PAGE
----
Coming to current political situation, one can not predict if and when government will fall. Everyone can sniff mid-term polls. Having a Party President yet in a transitory state during elections isn't a smart thing to do. Most parties maintain status quo in organisation structure during an election year because new people need time.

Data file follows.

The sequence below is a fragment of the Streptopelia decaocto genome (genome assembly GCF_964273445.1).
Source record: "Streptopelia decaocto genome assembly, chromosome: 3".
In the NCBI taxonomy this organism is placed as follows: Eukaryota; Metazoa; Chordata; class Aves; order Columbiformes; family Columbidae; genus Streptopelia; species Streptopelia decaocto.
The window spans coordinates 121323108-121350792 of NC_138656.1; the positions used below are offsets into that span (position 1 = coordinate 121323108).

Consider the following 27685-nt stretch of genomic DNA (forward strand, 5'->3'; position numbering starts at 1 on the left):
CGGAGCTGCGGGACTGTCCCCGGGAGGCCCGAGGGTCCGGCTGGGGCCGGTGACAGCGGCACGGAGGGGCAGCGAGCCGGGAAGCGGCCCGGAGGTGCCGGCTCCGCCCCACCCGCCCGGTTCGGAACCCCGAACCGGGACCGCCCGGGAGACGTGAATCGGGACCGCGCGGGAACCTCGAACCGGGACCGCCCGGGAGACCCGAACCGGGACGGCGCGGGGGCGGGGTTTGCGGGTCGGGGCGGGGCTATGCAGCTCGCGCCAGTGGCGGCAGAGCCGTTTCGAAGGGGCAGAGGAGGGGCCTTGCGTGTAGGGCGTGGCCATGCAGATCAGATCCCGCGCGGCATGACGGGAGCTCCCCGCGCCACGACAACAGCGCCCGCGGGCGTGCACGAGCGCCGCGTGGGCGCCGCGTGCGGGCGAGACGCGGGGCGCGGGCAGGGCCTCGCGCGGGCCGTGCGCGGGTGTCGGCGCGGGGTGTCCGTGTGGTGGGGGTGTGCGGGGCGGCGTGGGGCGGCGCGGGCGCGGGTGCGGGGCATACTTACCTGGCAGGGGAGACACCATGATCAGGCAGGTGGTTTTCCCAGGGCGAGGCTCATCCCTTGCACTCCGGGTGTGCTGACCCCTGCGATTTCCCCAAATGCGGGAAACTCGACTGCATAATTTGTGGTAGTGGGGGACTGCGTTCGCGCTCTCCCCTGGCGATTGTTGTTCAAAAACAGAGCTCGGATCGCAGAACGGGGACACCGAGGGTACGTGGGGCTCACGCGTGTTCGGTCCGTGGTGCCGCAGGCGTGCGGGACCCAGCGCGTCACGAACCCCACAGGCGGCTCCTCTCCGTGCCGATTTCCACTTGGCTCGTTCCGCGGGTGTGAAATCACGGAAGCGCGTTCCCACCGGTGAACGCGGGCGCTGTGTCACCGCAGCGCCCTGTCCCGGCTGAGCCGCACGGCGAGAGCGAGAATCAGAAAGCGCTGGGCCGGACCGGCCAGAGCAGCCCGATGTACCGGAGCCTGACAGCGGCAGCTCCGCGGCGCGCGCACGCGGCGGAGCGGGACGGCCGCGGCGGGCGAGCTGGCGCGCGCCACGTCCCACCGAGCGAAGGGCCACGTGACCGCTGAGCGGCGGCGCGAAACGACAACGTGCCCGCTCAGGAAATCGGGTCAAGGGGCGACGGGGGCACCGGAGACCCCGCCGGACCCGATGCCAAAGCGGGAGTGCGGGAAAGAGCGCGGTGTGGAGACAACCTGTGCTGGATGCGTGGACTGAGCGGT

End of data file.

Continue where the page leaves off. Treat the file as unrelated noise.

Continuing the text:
Hence in current situation, Nitin Gadkari getting a second term is the best available option with BJP. If the proposal is presented and approved during National Executive Council meeting in May in Mumbai, it would again draw up criticism from some quarters. While one agrees that supporters have right to voice their views, supporters too need to know that once Gadkari is made the chief, the party will go to battlefield with him at helm. You can choose if you want to join (with full faith in him) or sit on the fence and continue giving free advice.